LONDON (Reuters) - Scientists studying damaged brains of boxers and other sports people have found key details about a head injury-linked disease called “punch drunk syndrome” that could help the development of new diagnostics and treatments for Alzheimer’s.
The syndrome, also known as chronic traumatic encephalopathy (CTE), is linked to repeated blows to the head and causes a type of dementia similar to Alzheimer’s, which is characterized by behavioural changes, confusion and memory loss.
CTE can affect people who play contact sports such as boxing, rugby, soccer and football, but can currently be diagnosed only after death, since brain tissues have to be removed and analysed to confirm presence of the disease.
Like Alzheimer’s - a brain-wasting condition that affects up to 50 million people worldwide - CTE features the abnormal build-up of certain proteins in the brain. One of those, tau, forms filaments that clump up in tangles inside cells.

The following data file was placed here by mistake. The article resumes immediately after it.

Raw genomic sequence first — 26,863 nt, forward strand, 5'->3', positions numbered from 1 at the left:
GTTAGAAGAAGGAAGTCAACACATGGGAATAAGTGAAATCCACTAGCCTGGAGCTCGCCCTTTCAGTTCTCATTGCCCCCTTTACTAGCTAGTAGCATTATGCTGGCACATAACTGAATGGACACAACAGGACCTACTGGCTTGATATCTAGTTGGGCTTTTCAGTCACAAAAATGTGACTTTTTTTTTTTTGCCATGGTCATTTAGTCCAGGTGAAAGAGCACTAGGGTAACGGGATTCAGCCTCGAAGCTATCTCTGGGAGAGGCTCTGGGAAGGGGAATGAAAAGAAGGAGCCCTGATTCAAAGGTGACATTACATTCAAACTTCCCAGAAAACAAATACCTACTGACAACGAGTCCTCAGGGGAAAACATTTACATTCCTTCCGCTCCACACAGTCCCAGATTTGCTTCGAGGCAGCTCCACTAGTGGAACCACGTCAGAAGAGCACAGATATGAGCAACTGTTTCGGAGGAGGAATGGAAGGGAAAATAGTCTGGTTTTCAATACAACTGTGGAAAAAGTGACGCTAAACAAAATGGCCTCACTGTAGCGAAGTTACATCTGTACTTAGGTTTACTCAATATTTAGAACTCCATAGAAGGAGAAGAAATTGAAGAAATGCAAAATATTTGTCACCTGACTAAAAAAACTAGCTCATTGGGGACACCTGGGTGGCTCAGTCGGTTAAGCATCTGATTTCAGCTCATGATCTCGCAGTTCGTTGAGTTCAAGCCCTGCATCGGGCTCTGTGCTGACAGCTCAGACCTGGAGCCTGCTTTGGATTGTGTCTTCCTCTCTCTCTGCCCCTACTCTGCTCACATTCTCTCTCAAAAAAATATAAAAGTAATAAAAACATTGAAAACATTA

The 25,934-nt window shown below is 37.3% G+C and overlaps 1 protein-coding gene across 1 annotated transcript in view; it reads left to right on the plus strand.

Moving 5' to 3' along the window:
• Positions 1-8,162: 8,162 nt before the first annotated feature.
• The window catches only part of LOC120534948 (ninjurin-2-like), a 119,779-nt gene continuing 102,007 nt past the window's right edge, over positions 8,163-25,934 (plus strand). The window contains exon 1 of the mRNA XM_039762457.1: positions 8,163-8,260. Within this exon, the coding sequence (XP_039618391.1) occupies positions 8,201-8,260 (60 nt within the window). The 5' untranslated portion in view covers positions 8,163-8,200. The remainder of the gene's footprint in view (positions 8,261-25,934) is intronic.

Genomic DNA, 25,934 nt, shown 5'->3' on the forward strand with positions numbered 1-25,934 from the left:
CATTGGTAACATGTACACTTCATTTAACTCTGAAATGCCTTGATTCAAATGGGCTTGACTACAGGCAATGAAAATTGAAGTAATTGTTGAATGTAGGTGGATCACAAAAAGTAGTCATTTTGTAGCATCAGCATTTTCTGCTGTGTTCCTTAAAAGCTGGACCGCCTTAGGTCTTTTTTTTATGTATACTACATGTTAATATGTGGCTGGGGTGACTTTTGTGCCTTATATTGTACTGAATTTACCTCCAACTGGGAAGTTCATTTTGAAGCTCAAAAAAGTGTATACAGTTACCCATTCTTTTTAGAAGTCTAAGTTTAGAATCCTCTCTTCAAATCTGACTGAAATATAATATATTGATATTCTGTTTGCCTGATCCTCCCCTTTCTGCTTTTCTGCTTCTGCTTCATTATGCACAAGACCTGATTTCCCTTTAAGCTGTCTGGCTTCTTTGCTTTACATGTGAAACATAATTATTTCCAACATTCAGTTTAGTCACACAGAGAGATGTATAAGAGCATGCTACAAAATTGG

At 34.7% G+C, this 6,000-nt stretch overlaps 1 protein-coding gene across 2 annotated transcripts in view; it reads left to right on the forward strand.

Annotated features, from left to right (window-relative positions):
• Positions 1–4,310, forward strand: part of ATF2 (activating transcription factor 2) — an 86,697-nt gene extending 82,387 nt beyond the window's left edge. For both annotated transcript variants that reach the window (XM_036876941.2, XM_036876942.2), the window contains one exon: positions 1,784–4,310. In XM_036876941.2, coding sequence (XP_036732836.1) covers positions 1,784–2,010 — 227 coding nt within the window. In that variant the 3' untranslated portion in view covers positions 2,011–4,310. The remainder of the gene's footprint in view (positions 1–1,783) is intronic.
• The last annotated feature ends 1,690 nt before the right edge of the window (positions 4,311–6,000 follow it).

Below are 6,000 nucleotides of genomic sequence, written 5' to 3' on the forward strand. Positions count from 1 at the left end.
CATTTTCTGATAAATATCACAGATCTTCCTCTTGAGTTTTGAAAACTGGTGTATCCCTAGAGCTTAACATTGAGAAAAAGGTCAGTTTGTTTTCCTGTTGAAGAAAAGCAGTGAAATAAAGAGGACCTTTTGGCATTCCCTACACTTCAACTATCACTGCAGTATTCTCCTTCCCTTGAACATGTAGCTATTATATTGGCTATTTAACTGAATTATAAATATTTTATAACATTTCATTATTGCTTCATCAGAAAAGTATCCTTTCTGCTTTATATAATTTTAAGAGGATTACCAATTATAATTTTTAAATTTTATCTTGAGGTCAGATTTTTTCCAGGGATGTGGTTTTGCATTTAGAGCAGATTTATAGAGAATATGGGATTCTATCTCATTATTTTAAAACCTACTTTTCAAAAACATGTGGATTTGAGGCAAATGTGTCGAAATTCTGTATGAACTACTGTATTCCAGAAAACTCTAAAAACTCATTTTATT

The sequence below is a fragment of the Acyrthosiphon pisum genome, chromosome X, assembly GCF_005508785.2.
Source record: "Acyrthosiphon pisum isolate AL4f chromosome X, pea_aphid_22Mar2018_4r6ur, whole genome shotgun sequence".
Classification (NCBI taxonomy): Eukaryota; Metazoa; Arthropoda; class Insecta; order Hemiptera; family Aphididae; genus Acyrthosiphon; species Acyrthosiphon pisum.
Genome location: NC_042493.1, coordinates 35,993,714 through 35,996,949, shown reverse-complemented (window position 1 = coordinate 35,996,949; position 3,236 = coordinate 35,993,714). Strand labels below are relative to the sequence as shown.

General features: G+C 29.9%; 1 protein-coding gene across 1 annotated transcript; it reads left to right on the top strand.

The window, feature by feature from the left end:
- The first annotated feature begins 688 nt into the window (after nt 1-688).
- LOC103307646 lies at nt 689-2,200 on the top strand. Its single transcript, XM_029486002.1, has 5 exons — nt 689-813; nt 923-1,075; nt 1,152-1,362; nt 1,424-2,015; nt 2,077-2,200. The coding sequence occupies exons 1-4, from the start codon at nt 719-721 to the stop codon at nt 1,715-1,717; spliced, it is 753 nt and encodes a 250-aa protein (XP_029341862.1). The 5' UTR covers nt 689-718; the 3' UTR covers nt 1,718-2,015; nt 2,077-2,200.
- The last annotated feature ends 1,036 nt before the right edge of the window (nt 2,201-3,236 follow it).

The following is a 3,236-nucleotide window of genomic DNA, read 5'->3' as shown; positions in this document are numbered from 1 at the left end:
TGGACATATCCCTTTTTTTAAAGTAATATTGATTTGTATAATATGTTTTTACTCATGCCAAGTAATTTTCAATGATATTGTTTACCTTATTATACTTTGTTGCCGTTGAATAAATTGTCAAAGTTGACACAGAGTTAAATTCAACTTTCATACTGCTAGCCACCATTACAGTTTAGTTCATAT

In this study, published in the journal Nature on Wednesday, researchers from Britain’s Medical Research Council Laboratory of Molecular Biology (LMB) were able to detail the atomic structures of the abnormal tau filaments in CTE.
“Our new knowledge of these structures could make it possible to diagnose CTE in living patients by developing tracer compounds that will specifically bind to the tau filaments of CTE,” said Michel Goedert, an LMB researcher who co-led the study.
The research involved scientists extracting tau filaments from the brains of three people with CTE post-mortem - one former professional American football player and two former professional boxers.
The filaments were then imaged using a technique known as cryo-electron microscopy. The team found that while the tau structures from the three patients with CTE were identical, they were also different from those seen in Alzheimer’s.
This could in future help doctors distinguish between various forms of dementia when diagnosing patients, the team said, and also furthers understanding of how and why tau forms disease-specific clumps and folds.
“We don’t know the chemical nature of these molecules yet, but we suspect they may play a role in the assembly of tau into filaments, and that their abundance may determine why some individuals develop CTE and others do not,” said Sjors Scheres, who co-led the work.
He said the next stage of research will be to identify those molecules and understand more about their role in tau build-up.
Reporting by Kate Kelland; Editing by Frances Kerry